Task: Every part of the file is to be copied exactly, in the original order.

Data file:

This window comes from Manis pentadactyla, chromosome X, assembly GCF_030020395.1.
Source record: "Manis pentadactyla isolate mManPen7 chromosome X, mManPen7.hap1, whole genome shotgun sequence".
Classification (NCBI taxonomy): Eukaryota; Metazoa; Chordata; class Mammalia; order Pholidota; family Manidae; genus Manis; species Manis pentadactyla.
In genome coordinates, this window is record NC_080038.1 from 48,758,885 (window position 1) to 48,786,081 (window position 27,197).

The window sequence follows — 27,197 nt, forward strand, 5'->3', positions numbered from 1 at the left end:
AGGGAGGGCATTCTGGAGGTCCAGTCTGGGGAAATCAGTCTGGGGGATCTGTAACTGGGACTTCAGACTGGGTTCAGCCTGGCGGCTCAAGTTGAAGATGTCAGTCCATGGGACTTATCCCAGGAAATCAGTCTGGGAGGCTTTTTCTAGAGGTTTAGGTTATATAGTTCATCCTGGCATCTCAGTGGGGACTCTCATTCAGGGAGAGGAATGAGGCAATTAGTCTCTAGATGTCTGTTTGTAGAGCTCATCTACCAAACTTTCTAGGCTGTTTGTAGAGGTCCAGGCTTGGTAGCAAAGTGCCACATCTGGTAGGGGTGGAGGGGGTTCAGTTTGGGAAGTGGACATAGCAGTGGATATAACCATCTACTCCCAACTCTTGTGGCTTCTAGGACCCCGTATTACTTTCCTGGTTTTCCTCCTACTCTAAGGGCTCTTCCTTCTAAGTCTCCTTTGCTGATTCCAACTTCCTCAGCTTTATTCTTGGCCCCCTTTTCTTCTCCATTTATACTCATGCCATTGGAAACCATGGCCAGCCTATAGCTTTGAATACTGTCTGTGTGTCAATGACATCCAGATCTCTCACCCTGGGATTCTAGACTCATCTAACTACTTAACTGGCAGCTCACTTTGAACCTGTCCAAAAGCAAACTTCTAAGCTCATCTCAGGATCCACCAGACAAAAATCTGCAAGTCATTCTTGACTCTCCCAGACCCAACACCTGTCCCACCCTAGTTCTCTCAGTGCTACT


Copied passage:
This window comes from Manis pentadactyla, chromosome X, assembly GCF_030020395.1.
Source record: "Manis pentadactyla isolate mManPen7 chromosome X, mManPen7.hap1, whole genome shotgun sequence".
Classification (NCBI taxonomy): Eukaryota; Metazoa; Chordata; class Mammalia; order Pholidota; family Manidae; genus Manis; species Manis pentadactyla.
In genome coordinates, this window is record NC_080038.1 from 48,758,885 (window position 1) to 48,786,081 (window position 27,197).

The window sequence follows — 27,197 nt, forward strand, 5'->3', positions numbered from 1 at the left end:
AGGGAGGGCATTCTGGAGGTCCAGTCTGGGGAAATCAGTCTGGGGGATCTGTAACTGGGACTTCAGACTGGGTTCAGCCTGGCGGCTCAAGTTGAAGATGTCAGTCCATGGGACTTATCCCAGGAAATCAGTCTGGGAGGCTTTTTCTAGAGGTTTAGGTTATATAGTTCATCCTGGCATCTCAGTGGGGACTCTCATTCAGGGAGAGGAATGAGGCAATTAGTCTCTAGATGTCTGTTTGTAGAGCTCATCTACCAAACTTTCTAGGCTGTTTGTAGAGGTCCAGGCTTGGTAGCAAAGTGCCACATCTGGTAGGGGTGGAGGGGGTTCAGTTTGGGAAGTGGACATAGCAGTGGATATAACCATCTACTCCCAACTCTTGTGGCTTCTAGGACCCCGTATTACTTTCCTGGTTTTCCTCCTACTCTAAGGGCTCTTCCTTCTAAGTCTCCTTTGCTGATTCCAACTTCCTCAGCTTTATTCTTGGCCCCCTTTTCTTCTCCATTTATACTCATGCCATTGGAAACCATGGCCAGCCTATAGCTTTGAATACTGTCTGTGTGTCAATGACATCCAGATCTCTCACCCTGGGATTCTAGACTCATCTAACTACTTAACTGGCAGCTCACTTTGAACCTGTCCAAAAGCAAACTTCTAAGCTCATCTCAGGATCCACCAGACAAAAATCTGCAAGTCATTCTTGACTCTCCCAGACCCAACACCTGTCCCACCCTAGTTCTCTCAGTGCTACT